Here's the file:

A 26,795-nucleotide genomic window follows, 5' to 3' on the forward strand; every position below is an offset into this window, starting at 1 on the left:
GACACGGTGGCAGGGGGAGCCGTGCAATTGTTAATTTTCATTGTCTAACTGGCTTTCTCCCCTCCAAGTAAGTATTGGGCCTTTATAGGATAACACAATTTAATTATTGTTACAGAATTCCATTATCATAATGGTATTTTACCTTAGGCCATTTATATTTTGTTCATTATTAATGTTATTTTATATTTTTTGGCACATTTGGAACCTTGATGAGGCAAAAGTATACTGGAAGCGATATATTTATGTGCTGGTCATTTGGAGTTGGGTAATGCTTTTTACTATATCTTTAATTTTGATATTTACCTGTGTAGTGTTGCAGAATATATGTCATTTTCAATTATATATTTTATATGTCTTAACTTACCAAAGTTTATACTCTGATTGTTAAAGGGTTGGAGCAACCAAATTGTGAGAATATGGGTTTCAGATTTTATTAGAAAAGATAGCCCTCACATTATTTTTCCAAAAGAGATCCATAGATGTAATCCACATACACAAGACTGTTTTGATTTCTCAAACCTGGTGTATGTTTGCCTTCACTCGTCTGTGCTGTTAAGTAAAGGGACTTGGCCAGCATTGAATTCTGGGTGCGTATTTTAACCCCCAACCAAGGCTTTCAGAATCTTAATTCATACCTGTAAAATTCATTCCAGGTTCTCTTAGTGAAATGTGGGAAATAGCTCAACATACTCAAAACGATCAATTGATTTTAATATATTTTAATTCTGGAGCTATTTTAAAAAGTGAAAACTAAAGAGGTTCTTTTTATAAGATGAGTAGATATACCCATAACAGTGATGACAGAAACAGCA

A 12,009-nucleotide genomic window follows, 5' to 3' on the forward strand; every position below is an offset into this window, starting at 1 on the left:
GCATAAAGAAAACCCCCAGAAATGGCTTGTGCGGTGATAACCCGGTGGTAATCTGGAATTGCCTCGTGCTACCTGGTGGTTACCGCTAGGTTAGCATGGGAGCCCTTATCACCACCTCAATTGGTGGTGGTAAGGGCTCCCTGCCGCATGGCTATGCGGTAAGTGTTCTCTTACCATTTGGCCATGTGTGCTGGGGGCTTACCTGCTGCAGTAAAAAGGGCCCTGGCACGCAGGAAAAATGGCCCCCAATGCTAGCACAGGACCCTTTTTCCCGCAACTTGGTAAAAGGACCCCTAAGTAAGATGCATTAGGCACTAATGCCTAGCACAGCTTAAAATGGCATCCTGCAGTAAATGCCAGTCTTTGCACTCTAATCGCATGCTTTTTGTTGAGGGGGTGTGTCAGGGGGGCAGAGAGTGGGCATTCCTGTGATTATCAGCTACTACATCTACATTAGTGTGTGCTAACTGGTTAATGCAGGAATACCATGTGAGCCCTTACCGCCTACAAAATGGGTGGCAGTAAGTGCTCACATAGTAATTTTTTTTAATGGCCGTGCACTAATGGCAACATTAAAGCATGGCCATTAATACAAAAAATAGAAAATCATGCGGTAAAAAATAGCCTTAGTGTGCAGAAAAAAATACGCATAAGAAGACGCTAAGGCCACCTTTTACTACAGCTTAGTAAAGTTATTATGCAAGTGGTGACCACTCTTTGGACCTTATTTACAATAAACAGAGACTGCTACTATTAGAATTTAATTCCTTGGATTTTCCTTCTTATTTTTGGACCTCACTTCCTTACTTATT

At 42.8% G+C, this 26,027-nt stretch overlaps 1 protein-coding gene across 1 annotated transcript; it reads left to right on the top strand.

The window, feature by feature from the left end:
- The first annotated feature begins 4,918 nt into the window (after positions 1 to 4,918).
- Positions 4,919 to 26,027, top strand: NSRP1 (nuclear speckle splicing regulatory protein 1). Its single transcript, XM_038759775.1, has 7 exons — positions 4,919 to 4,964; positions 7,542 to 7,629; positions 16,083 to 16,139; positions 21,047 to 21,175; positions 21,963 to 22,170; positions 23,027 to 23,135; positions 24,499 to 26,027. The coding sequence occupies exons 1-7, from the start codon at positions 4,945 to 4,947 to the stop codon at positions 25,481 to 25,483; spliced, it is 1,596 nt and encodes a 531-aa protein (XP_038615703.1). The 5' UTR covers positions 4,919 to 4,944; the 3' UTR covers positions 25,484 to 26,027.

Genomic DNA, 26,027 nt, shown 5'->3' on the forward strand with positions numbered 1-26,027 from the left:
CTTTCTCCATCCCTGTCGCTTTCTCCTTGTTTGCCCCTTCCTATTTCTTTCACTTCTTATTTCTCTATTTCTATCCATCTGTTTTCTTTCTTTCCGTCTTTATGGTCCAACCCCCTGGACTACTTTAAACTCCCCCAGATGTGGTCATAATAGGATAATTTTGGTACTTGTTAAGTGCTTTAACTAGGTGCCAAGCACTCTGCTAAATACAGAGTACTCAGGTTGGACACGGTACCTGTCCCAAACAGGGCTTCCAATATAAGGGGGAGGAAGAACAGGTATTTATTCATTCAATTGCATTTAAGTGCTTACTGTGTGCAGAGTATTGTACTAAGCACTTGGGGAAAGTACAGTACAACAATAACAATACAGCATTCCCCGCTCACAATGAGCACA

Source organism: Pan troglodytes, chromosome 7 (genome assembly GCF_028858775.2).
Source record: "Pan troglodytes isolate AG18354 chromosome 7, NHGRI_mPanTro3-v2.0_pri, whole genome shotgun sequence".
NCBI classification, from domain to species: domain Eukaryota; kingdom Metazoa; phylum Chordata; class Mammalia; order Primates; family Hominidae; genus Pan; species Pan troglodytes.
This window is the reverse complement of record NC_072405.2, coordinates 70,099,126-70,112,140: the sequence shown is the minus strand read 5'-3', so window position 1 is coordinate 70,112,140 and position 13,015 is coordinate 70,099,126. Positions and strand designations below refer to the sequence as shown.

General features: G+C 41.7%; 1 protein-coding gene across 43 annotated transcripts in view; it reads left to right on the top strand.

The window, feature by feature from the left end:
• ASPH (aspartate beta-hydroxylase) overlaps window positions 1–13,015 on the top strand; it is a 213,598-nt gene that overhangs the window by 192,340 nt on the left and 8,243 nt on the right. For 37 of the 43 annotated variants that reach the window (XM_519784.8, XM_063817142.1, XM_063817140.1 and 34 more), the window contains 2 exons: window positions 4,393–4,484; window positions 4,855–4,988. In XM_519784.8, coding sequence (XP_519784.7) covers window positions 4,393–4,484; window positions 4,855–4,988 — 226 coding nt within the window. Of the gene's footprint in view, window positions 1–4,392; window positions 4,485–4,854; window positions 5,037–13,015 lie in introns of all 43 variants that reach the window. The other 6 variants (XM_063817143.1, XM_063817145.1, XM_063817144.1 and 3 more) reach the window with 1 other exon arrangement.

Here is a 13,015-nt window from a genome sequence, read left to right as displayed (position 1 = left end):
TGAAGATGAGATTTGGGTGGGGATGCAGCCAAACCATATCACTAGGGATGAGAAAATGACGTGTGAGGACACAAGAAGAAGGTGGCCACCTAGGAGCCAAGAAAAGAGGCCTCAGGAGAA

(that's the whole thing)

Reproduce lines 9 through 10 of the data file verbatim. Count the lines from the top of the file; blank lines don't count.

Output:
Genomic DNA, 26,027 nt, shown 5'->3' on the forward strand with positions numbered 1-26,027 from the left:
CTTTCTCCATCCCTGTCGCTTTCTCCTTGTTTGCCCCTTCCTATTTCTTTCACTTCTTATTTCTCTATTTCTATCCATCTGTTTTCTTTCTTTCCGTCTTTATGGTCCAACCCCCTGGACTACTTTAAACTCCCCCAGATGTGGTCATAATAGGATAATTTTGGTACTTGTTAAGTGCTTTAACTAGGTGCCAAGCACTCTGCTAAATACAGAGTACTCAGGTTGGACACGGTACCTGTCCCAAACAGGGCTTCCAATATAAGGGGGAGGAAGAACAGGTATTTATTCATTCAATTGCATTTAAGTGCTTACTGTGTGCAGAGTATTGTACTAAGCACTTGGGGAAAGTACAGTACAACAATAACAATACAGCATTCCCCGCTCACAATGAGCACA